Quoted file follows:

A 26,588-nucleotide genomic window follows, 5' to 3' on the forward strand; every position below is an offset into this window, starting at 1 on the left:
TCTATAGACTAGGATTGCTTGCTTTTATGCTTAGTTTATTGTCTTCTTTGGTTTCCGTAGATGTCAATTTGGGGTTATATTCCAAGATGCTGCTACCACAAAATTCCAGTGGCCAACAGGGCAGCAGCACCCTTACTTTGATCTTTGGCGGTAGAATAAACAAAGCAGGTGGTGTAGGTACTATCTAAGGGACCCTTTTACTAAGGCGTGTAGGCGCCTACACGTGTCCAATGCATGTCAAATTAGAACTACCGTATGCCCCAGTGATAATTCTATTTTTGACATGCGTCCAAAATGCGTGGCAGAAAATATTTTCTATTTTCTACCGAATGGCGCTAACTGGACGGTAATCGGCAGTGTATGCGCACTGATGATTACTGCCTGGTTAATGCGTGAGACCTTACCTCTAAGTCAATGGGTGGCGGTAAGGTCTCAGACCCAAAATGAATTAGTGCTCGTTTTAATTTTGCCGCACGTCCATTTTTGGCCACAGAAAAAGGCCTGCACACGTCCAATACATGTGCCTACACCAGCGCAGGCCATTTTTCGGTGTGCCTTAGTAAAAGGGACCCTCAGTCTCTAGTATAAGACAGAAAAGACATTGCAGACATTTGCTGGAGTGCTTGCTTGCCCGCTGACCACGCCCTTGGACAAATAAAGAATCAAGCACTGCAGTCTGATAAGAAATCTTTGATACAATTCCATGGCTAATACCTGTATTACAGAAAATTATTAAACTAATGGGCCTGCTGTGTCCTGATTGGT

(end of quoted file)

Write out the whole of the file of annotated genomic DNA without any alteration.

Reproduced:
A 26,588-nucleotide genomic window follows, 5' to 3' on the forward strand; every position below is an offset into this window, starting at 1 on the left:
TCTATAGACTAGGATTGCTTGCTTTTATGCTTAGTTTATTGTCTTCTTTGGTTTCCGTAGATGTCAATTTGGGGTTATATTCCAAGATGCTGCTACCACAAAATTCCAGTGGCCAACAGGGCAGCAGCACCCTTACTTTGATCTTTGGCGGTAGAATAAACAAAGCAGGTGGTGTAGGTACTATCTAAGGGACCCTTTTACTAAGGCGTGTAGGCGCCTACACGTGTCCAATGCATGTCAAATTAGAACTACCGTATGCCCCAGTGATAATTCTATTTTTGACATGCGTCCAAAATGCGTGGCAGAAAATATTTTCTATTTTCTACCGAATGGCGCTAACTGGACGGTAATCGGCAGTGTATGCGCACTGATGATTACTGCCTGGTTAATGCGTGAGACCTTACCTCTAAGTCAATGGGTGGCGGTAAGGTCTCAGACCCAAAATGAATTAGTGCTCGTTTTAATTTTGCCGCACGTCCATTTTTGGCCACAGAAAAAGGCCTGCACACGTCCAATACATGTGCCTACACCAGCGCAGGCCATTTTTCGGTGTGCCTTAGTAAAAGGGACCCTCAGTCTCTAGTATAAGACAGAAAAGACATTGCAGACATTTGCTGGAGTGCTTGCTTGCCCGCTGACCACGCCCTTGGACAAATAAAGAATCAAGCACTGCAGTCTGATAAGAAATCTTTGATACAATTCCATGGCTAATACCTGTATTACAGAAAATTATTAAACTAATGGGCCTGCTGTGTCCTGATTGGT